The Grand Island Independent: Hope for Rural Communities

Rural Futures Institute Executive Director Speaks on Hope for Rural Communities

Source: theindependent.com
Posted: Wednesday, October 28, 2015 

 

KEARNEY — The Rural Futures Institute has no small goals, Executive Director Chuck Schroeder told Noon Rotary Club members Monday.

Its goals are big: being an internationally recognized leader in building the capacity and confidence of rural communities, he said.

“We’re talking about being the best in the world in Nebraska and addressing one of the most wicked problems facing the world today,” Schroeder said.

He explained that bringing about the success of rural communities is vital and how the institute plans to do it to counteract the wicked problem of rural stagnation.

“Rural matters,” said Schroeder. “Rural matters economically. It matters socially. It matters culturally. It matter environmentally to not only states like Nebraska but to the United States and the planet on which we live.”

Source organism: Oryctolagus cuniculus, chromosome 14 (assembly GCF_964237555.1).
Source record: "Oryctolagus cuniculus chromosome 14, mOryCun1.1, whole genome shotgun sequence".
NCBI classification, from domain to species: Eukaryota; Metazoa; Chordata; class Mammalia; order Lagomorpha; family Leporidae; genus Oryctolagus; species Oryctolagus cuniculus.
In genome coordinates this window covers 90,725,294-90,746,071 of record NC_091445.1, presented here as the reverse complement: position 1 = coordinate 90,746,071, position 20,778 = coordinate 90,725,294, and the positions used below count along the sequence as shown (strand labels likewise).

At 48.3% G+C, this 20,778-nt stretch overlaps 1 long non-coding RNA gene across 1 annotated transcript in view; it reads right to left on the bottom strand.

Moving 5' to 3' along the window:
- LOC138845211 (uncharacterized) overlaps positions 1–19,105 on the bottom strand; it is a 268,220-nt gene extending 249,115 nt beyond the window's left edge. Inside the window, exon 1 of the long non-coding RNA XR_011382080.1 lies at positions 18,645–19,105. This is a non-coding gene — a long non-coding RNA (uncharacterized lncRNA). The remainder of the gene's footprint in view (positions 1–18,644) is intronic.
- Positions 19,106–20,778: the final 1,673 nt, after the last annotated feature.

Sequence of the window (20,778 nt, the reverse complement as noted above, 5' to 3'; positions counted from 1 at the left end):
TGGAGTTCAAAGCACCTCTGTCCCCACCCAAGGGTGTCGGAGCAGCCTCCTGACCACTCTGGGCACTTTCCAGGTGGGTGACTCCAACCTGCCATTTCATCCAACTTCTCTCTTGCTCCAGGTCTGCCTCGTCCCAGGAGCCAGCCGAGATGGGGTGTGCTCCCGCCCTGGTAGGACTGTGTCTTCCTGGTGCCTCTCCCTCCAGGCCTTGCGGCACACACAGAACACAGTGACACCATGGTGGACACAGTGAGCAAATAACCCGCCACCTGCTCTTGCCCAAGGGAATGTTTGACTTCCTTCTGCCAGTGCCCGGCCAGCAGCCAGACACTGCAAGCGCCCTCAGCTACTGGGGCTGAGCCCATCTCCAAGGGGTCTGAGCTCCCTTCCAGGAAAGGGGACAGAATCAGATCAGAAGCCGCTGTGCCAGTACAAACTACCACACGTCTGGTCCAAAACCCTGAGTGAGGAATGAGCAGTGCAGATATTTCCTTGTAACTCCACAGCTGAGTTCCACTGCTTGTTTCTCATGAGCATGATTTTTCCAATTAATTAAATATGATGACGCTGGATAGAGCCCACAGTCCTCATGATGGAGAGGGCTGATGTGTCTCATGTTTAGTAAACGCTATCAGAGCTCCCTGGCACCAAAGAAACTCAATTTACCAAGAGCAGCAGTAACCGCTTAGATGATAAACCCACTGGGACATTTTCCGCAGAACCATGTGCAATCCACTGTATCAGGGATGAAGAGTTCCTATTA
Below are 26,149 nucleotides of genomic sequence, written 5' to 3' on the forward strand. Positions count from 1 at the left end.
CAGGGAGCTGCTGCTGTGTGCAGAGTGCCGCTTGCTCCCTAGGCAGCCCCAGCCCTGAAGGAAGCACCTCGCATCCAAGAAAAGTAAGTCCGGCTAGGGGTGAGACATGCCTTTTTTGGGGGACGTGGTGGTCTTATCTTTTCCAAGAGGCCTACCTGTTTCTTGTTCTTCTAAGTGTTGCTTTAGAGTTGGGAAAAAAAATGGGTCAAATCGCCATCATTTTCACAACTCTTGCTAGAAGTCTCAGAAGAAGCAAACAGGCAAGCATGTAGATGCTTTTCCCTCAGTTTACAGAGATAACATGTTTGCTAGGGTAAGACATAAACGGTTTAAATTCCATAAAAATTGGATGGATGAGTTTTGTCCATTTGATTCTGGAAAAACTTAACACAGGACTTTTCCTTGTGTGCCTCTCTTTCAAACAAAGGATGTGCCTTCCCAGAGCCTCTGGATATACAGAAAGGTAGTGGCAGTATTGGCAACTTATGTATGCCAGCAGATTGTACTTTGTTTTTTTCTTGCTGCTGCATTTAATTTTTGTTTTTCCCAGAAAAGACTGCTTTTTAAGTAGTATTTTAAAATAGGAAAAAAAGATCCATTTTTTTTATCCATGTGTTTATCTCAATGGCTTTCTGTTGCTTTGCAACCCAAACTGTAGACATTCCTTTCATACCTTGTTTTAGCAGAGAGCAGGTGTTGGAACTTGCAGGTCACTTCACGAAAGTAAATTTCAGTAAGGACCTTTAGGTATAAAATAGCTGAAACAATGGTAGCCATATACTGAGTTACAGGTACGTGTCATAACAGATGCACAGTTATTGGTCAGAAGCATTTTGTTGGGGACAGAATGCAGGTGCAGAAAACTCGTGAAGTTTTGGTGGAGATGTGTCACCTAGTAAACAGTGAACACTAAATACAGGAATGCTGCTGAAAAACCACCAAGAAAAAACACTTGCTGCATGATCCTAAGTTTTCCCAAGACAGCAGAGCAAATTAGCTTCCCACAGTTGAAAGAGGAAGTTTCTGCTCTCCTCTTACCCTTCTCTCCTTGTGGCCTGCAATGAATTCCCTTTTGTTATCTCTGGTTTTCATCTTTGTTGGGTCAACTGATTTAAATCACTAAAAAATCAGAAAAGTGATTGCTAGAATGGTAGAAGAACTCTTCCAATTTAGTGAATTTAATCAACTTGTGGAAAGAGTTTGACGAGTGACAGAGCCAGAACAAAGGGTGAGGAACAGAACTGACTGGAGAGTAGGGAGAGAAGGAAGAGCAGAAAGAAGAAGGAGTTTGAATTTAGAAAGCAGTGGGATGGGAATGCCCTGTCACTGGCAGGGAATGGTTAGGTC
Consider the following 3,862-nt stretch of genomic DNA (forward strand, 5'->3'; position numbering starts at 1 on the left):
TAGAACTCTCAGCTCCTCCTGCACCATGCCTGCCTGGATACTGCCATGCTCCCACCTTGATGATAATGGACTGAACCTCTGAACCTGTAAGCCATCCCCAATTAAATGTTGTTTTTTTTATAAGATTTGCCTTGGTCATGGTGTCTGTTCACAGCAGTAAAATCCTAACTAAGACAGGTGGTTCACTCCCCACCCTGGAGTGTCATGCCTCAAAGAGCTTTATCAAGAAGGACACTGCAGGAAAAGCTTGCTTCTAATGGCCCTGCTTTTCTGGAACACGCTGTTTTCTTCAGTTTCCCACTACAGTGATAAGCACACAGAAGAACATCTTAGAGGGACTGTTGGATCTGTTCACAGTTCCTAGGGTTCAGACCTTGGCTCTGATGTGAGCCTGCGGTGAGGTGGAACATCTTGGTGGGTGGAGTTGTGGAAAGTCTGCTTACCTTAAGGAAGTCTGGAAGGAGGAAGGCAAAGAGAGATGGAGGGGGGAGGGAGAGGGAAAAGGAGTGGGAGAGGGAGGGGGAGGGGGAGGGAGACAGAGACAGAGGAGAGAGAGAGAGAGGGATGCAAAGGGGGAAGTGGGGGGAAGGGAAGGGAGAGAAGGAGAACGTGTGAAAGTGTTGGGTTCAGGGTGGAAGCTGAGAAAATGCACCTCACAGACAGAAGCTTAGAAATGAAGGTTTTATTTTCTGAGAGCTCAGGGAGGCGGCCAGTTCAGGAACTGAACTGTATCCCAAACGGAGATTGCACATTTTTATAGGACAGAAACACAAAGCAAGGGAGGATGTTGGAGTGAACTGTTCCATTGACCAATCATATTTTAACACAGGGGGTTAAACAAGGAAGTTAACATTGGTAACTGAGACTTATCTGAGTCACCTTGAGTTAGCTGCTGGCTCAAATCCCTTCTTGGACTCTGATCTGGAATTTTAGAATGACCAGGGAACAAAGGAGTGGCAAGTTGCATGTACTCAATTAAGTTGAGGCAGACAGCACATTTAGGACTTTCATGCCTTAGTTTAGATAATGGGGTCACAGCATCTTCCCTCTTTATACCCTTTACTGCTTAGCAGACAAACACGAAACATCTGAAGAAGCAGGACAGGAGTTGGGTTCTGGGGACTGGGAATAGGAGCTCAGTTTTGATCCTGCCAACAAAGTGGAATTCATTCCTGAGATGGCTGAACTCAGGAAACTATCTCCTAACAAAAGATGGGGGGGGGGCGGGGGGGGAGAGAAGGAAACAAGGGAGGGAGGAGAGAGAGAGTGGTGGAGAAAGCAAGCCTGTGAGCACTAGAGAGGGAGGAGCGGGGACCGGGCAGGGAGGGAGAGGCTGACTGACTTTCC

Schroeder said six factors, researched by Lindsey Hastings of Nebraska Human Resources Institute, define a successful rural community. Hastings observed how rural communities moved leadership from one generation to another.

The six factors are:

– Leadership that matters: Leaders in a community must actively say: “We’re not fine with where we are. Here’s where we’d like to go; let’s figure out the steps that will take us there.”

– Hopeful vision backed by grit.

– Deliberate efforts to invite others into leadership roles, including people who might not otherwise participate.

– Not letting fear be a barrier.

– Willingness to invest in community.

– Strong social networks.